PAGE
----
New funding for CT policing but security office faces £50 million cuts

An extra £24 million will be spent on protecting crowded places despite plans to cut more than double that amount from the UK’s anti-terrorism budget.

Sep 19, 2017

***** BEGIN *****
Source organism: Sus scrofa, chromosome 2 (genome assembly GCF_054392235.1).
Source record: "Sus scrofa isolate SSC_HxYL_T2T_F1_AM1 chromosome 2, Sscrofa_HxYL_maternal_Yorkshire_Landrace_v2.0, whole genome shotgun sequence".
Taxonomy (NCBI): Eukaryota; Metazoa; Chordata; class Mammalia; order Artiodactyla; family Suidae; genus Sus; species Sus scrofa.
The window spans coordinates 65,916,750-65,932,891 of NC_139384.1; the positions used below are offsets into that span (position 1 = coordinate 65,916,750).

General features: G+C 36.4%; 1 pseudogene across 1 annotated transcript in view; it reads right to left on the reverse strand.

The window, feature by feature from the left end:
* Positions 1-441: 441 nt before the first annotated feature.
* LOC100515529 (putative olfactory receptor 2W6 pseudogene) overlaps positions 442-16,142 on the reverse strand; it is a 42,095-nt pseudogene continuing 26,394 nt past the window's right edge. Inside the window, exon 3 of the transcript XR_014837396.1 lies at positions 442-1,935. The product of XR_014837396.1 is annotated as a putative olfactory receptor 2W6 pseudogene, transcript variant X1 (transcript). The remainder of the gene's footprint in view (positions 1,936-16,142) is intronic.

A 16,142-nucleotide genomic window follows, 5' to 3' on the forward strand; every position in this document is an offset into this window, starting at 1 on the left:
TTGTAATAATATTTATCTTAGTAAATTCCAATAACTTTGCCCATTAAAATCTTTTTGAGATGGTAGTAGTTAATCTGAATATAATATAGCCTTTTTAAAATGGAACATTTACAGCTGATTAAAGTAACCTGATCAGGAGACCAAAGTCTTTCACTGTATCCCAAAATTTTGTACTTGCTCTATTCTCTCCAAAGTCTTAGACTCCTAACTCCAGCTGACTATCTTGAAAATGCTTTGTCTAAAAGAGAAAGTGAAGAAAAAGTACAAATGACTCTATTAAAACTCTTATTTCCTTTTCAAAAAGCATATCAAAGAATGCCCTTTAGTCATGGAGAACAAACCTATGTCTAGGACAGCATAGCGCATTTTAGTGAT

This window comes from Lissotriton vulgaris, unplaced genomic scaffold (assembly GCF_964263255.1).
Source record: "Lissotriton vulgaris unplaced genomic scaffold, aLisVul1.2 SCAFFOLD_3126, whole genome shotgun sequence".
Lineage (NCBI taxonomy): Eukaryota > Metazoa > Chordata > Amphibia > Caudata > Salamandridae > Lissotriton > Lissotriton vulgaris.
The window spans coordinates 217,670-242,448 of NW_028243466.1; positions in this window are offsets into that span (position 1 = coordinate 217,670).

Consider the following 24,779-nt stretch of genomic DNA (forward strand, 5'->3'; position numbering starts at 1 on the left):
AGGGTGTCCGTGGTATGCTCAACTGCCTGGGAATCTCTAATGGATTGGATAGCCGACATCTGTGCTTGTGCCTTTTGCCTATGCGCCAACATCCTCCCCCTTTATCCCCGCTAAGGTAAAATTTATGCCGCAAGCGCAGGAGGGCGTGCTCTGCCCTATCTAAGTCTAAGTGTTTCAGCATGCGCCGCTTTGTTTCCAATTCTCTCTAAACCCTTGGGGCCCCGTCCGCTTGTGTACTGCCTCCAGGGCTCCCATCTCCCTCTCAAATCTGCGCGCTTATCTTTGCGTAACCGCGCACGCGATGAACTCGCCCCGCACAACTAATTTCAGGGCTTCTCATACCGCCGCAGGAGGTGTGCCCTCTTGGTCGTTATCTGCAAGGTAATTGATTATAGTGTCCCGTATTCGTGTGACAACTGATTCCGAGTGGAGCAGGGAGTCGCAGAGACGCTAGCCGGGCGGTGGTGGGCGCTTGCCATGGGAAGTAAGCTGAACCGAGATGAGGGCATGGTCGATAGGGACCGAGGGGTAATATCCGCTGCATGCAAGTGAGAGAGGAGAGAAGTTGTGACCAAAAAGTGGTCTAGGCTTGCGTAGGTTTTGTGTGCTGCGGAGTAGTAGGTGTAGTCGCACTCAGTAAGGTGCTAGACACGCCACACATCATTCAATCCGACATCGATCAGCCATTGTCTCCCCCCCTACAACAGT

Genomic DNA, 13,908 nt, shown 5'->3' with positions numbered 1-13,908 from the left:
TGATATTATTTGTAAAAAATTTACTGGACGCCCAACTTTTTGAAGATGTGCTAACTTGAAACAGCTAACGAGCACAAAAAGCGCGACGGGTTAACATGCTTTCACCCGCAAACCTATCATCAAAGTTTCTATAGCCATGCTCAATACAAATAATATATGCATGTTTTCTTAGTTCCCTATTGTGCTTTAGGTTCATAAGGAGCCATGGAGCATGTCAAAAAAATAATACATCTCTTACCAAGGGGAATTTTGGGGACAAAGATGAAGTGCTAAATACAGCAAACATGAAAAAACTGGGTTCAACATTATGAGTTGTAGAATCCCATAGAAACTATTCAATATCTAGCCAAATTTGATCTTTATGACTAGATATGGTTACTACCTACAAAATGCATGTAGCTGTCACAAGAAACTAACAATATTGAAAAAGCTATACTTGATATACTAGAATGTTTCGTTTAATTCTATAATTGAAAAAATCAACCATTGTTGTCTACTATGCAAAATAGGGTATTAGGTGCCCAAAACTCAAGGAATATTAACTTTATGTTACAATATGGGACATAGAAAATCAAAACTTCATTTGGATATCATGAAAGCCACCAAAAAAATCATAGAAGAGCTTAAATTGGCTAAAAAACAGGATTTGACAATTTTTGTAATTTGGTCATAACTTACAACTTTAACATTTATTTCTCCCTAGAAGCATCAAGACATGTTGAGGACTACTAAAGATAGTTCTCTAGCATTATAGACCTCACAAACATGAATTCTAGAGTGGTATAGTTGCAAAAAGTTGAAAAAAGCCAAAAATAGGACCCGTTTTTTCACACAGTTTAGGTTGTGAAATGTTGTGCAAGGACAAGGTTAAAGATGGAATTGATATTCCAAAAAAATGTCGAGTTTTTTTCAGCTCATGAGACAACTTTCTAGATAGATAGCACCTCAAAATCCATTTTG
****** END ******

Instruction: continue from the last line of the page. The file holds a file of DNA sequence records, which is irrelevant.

An extra £24 million will be spent on protecting crowded places despite plans to cut more than double that amount from the UK’s anti-terrorism budget. Home Secretary Amber Rudd announced the “entirely new” investment in counter-terrorism policing as the investigation into the Parsons Green bombing continues. The funding will partially be used to protect against vehicles being used as weapons after the method was seen in three of the six terror attacks in the UK in 2017. However, ministers were urged to “think again” after Home Office documents revealed that the Office for Security and Counter Terrorism’s (OSCT) budget is due to fall from £947 million to £896 million over the next two years. The Government has insisted the cuts to the OSCT will mostly fall on its work related to organised crime, not terrorism. Ms Rudd said: “We have seen several devastating terrorist attacks in quick succession this year, most recently in Parsons Green, and the police have responded to this challenge outstandingly. “The threat we face from terrorism is becoming more complex and diverse. “That is why we are reviewing our counter-terrorism strategy to ensure the authorities have the powers they need to halt terrorist activity and why, today, I have announced £24 million of additional support for counter-terrorism policing this year. “I am grateful to the police, and security services, for all they are doing to keep us safe.” The investment, announced on Sunday (September 18), comes in addition to £707 million already announced to support counter-terror operations this year. The Government has also invested £144 million over this spending review period to increase armed policing capability, and provided another 1,900 security and intelligence experts. The OSCT is responsible for Britain’s overall terrorism strategy, both domestic and international, liaising with the police, MI5 and MI6. It also funds the Government’s Prevent programme, which aims to identify people at risk of being drawn into terrorism. Nick Thomas-Symonds MP, Labour’s shadow minister for security who unearthed the figures, described the funding cut as “deeply concerning” given the heightened terror threat in the wake of Friday’s Tube train attack at Parsons Green. “The Home Secretary needs to urgently think again,” Mr Thomas-Symonds added and warned that it would put “further strain on already overstretched police budgets”.

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